A Memoir of My Mother

I was born on the fifth moon-up in month of the green grass in a run-down, cold, dark shed. My first experience of my owners were harsh voices that were most likely caused by drunkenness and ungentle, rough hands pulling me hither and thither. After slapping me around, and tying my mother back to a pole, the two men departed, leaving me, small and feeble on the cool unyieldingness of the floor. The moon was shining brightly, and I could see the outlines of sleeping bulls and cows right next to me.

I felt a nudge by me, and I beheld my mother for the first time. She had the clearest black eyes that bespake of love and warmness, and much misery. "Get up," she said kindly. With much effort, and with my mother's moral and physical support, I rose and walked for the first time in my life in that old brown shed. In my na?e curiosity, I went to another sleeping cow and nudged it. It opened one eye- which was bloodshot. I drew back in fright. It gave a snort, from which I found it was instead a bull, not a cow, and I ran back to my mother's protective shadow. The moon peeked, and showered its last glimmers upon me, and then fell, letting the dawn come out to have its turn, and the farm came to life.

My very first day was a day where I experienced the flavor of life I would be tasting for the rest of my life. My mother and I were transported to another stable. My mother informed me that this was where they kept dairy cows. It was rather crowded in there. I could barely lie down in there. A forbidding wooden fence separated my mother and I. There was a raucous metal bowl, with a flimsy aluminum divider in between, obviously meant for my food and water. It was empty.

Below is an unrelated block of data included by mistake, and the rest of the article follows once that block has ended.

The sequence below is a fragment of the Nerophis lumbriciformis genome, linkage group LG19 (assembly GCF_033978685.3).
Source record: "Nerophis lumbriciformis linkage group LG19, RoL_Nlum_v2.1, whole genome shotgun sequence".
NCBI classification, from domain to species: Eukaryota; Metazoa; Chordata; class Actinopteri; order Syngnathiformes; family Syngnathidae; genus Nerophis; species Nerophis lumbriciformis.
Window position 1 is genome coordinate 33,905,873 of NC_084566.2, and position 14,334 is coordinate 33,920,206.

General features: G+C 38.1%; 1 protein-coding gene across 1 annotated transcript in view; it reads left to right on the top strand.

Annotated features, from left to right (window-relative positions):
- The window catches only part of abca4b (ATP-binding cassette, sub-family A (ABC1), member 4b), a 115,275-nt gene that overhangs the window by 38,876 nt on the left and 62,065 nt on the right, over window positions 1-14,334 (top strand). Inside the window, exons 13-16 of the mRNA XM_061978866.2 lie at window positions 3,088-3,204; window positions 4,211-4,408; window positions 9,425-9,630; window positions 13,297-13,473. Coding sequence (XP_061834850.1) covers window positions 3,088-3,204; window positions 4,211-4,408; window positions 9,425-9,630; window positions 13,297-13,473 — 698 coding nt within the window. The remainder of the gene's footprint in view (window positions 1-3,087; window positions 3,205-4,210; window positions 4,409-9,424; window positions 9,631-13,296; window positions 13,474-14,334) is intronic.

It was then that I received my mother's first lesson of wisdom. My mother, by the way, never gave lessons of wisdom as the grandmother cow next to me did- austere and stern. My mother gave lessons in a kind way, often with jokes and tales. In any case, my first lesson of wisdom was to always make the best of my surroundings. I decided to employ this lesson, and made a game of jumping high from where I stood in my stall to see my mother. This naturally made a clanging noise because of the chain I was bound to. Although I enjoyed the noise immensely, other cows in the stall, including the grandmother cow complained of this. My mother gently chided me. I got my second lesson of wisdom: Never annoy one's neighbor. Instead, love and cherish them, and comply to them like you would to your family.